Washington, D.C. Travel Guide
America’s capital offers lots of affordable activities year-round. Of the 17 Smithsonian museums, all of which offer free admission, the National Air and Space Museum is a favorite (literally—it’s the world’s most visited museum) thanks to its vast collection of artifacts, which includes the 1903 Wright brothers flyer and the Apollo 11 space module. Meanwhile, the John F. Kennedy Center for the Performing Arts stages fantastic music and theater performances each year (400 of which are free to the public). Awe-inspiring monuments such as the Washington Monument and the Lincoln Memorial should appear on any itinerary of things to do in Washington, D.C. (perk: unlike the museums, there are no long lines). Another architectural wonder is Union Station, with its vaulted ceilings, three majestic arches, and massive columns. Of course, the city offers an array of in-depth historical tours, but one of our favorites is more whimsical: Paws for Spies, which reveals tales of espionage with as many as 17 highly-trained dogs in tow. For the best itinerary, plan two or three cultural activities during the day, then explore Washington, D.C.’s restaurant and nightlife scenes, and, finally, check into an uber-comfortable hotel to recharge.
The cultural branch of the Mexican embassy shares its rich south-of-the-border traditions with a variety of public events, many of which are free.
Follow the ranger on a National Park tour that goes beyond the surface of the monuments and memorials.
The fun house of decor, open for more than 30 years, sells vintage pieces and architectural parts salvaged from residences, many in the District.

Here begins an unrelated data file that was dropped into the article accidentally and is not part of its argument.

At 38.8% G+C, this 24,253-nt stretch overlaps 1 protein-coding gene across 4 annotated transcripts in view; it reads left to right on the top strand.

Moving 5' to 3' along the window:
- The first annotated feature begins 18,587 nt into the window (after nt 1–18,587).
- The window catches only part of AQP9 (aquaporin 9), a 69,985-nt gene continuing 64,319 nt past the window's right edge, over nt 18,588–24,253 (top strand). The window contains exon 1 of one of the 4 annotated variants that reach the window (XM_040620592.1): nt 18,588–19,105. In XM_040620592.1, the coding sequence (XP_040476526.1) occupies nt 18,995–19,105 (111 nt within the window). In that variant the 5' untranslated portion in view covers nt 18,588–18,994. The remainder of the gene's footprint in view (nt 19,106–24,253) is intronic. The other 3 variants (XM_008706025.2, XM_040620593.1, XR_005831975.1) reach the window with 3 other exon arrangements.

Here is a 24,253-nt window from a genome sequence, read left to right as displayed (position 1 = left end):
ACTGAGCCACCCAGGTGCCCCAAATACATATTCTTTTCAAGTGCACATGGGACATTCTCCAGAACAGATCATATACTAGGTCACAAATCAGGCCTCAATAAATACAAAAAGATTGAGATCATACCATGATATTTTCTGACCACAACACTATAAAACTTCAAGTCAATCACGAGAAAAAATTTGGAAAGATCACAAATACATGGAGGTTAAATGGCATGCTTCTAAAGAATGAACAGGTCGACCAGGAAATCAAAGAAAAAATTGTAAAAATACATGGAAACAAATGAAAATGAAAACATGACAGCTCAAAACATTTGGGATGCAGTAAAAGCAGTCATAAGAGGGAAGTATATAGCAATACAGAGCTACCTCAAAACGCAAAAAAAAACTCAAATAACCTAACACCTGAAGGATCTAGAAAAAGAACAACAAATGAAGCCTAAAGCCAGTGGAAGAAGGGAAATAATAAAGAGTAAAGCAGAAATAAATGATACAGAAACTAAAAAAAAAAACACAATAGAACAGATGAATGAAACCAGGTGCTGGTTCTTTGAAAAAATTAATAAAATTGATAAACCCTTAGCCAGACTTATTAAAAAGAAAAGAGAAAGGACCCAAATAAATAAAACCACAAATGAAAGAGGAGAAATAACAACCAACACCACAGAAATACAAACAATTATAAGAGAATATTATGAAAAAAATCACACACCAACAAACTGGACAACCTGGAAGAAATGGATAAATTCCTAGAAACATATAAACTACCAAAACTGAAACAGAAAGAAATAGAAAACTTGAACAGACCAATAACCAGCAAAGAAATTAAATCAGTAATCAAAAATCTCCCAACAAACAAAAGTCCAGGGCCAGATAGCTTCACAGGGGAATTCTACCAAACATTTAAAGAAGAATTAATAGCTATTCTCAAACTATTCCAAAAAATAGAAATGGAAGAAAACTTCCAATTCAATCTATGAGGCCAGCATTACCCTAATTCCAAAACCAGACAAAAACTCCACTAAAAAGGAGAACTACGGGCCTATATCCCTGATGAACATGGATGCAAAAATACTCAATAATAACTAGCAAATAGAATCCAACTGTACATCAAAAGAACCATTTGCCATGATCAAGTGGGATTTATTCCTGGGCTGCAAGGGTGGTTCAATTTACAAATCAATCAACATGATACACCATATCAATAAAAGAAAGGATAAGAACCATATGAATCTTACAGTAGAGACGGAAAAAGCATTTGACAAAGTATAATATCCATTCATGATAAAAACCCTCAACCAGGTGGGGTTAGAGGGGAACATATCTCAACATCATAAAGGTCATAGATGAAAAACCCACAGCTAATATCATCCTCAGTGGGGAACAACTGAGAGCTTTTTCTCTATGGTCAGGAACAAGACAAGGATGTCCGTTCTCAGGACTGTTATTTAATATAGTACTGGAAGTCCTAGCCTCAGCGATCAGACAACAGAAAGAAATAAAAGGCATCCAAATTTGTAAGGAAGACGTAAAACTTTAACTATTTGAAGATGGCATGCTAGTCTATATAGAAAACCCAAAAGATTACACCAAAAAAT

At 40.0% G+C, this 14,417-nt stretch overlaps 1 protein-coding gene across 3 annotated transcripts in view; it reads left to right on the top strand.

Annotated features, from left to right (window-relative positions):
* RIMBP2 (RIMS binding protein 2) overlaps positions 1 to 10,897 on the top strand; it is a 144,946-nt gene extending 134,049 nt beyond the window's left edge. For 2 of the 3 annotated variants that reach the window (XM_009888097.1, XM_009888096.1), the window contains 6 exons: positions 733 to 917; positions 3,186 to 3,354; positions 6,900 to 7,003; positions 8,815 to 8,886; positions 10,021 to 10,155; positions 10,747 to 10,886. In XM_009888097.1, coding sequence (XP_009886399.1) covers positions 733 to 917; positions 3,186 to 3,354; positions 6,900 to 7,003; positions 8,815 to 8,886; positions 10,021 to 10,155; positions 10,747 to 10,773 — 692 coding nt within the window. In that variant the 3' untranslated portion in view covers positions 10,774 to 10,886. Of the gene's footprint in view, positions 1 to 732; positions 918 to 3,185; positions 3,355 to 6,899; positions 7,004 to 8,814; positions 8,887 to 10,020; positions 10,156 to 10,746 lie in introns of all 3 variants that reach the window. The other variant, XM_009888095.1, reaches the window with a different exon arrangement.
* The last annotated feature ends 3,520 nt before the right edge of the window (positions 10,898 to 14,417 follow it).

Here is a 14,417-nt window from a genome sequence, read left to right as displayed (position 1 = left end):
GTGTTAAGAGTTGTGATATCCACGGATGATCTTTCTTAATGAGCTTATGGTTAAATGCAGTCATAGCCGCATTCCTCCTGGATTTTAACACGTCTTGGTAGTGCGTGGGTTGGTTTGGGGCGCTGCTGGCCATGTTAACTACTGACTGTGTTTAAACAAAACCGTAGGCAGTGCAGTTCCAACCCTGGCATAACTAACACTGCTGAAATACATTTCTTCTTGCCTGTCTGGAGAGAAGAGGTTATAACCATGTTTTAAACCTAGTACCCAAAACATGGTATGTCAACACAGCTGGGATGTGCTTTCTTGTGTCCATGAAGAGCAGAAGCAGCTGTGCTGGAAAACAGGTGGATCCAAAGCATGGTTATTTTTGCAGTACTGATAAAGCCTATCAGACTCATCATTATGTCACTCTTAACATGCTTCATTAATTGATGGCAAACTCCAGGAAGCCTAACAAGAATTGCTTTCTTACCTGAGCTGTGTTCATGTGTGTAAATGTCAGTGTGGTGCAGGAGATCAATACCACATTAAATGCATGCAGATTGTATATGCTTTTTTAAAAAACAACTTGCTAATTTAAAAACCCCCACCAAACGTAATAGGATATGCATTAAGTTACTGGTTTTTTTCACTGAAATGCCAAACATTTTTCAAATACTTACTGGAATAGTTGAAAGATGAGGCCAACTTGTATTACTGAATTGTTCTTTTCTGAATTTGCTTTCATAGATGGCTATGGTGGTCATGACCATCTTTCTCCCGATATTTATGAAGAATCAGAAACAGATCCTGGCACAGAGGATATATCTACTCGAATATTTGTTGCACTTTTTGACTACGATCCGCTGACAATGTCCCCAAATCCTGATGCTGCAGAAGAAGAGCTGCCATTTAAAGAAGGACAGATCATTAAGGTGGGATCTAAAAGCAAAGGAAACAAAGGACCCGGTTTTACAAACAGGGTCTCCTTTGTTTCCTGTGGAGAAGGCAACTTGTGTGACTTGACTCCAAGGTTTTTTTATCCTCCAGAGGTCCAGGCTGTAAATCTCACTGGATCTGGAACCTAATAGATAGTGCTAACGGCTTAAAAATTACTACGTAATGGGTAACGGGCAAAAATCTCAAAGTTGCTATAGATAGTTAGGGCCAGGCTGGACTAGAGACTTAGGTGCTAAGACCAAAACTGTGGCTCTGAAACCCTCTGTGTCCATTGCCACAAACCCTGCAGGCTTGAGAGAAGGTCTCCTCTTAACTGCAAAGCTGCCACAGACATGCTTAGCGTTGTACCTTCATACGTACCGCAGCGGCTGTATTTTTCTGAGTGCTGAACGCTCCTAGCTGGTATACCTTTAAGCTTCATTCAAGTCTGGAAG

Paddle or sail the Potomac in a canoe, single or double kayak, rowing shell or Sunfish rented by the hour or the day. Go left and float by Watergate, the Kennedy Center and the Arlington Memorial Bridge; turn right for a snapshot of Georgetown’s convivial waterfront.
The rustic-gourmet grocer specializes in edibles from Lancaster County produced by Pennsylvania Amish and Mennonite farmers. Pickings include flavored popcorn, freshly baked breads, jams, cheeses, Soupergirl soups and, for dessert, whoopie pies, and stroopies.
Discover your dream house–or at least your fantasy bathroom and lighting fixtures–at this showcase and shopping center of high-end home décor. The seven floors of decorated spaces illustrate the tastes and creations of more than 50 interior designers.
At this good vs. evil museum, the law usually wins, but the villains certainly put up a plucky fight.
The 36-year-old performing arts center embraces Latin American culture with bilingual programs held in the Tivoli Theater, an ornate movie palace built in 1924.
Tudor Place, owned by Thomas Peter, son of Georgetown’s first mayor, and Martha Custis, granddaughter of Martha Washington, stayed in the family for nearly 180 years.
The ghost of Shakespeare rules this world-class house of research and learning, established in 1932. Sculptures of his iconic characters adorn the Elizabethan Garden, and bas-reliefs of dramatic scenes enliven the northern exterior wall.
A constellation of jazz legends–Duke Ellington and Cab Calloway, for example–have lit up this celebrated music venue, which opened in 1926. Today, the club hosts national and local acts who jam in an intimate space that resembles a cool secret cave, complete with faux-rock walls.
Beer is king at this upstairs-downstairs bar. The assortment of brews is epic, with more than 500 types of bottled beer from around the world and 50 different drafts on tap. To be sure, the drink menu itself is longer than a Raymond Carver short story.
The Tony award-winning Arena Stage has been presenting new and classic American plays for more than six decades.
Three times a weekday, the U.S. State Department runs free tours of the tastefully decorated chambers used to welcome visiting foreign dignitaries.
The 12-acre urban park, part of the National Park Service family, exemplifies early 20th-century neoclassical design.